First of all Purkar with Negru, Cabernet Sauvignon, Saperavi and Rara Negre pressed and kept in oak barrels for 4 years like an extraordinary production of Negru '63. Another cellar is Krikova with Kodru "Claret", Krasny Reserve Pinot Noir, Merlot, Malbec and sparkling wine. Then Românesti with wine from French grapes and Yaloveni "Flor Sherrys". Cabernet from Tarakliya can be a pleasure for both body and soul. Certainly a speciality is the Abrodsov sparkling wine with bottle fermentation and Ryman's Chardonnay.

7. Mirror

While the rediscovery of one of the most interesting and potential vine areas in Europe is slow, but with increasing pace developing, one is forced to keep in mind the enormous pollution of soil, water, and air which took place during the industrialisation period of Moldavia in the 1950s and continued until nowadays. Environmental protection organisations could only be formed and founded after the break-up of the Soviet Union in 1991, and are still in need of means and methods. On the other hand civil disturbances in the past years led to a decrease in morality, followed by industrial damage, increase in accidents and non-operating of cleaning plants, e.g. the sewage works at Dubasari. To state the Observer: "Air, soil, and water pollution is common and is the attributed cause of Moldavia's high incidence of abnormal births, infant mortality, and lowered mental abilities". In 1990 infant mortality was measured with 2% and live expectancy with 65 years for male and 72 years for female. While the former political communist structures are disappearing, the contamination is not.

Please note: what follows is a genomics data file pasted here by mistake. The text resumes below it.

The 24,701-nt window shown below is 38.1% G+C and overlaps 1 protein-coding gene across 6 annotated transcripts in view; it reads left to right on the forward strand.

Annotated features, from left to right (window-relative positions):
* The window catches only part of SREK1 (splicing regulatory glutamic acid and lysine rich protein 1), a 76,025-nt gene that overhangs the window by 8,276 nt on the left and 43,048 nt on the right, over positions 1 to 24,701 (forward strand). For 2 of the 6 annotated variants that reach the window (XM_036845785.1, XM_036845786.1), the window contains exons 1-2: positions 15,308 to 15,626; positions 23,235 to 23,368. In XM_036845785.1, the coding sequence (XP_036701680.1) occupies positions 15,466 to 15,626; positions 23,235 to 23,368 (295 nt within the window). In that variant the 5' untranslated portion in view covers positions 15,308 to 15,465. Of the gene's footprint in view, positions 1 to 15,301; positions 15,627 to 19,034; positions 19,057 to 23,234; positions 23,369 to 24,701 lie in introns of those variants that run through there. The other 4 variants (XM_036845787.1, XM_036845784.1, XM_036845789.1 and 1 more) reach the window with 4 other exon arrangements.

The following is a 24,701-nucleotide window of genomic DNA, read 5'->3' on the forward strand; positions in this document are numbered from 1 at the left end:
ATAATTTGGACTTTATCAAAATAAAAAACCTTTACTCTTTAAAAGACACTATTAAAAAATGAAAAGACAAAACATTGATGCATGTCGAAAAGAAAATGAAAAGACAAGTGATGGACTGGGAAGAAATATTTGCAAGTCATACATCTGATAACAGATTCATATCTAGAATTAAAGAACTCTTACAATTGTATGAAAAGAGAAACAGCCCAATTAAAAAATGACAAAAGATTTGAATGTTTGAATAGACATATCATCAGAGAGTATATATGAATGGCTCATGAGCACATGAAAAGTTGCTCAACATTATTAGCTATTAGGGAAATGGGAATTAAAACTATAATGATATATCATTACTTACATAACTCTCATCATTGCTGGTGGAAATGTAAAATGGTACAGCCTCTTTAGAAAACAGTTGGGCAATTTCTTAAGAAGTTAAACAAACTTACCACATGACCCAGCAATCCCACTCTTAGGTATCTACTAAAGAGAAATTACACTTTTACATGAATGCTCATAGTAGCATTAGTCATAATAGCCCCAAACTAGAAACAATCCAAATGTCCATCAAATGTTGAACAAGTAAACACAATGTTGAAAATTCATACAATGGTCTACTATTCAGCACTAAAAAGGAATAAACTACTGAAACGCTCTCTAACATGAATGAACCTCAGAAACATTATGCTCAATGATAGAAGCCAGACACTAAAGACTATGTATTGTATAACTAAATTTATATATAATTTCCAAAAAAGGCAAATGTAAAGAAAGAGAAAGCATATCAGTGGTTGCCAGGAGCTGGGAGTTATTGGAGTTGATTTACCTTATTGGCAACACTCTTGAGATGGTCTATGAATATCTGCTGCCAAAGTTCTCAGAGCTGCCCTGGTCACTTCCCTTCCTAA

8. Pollution of Soil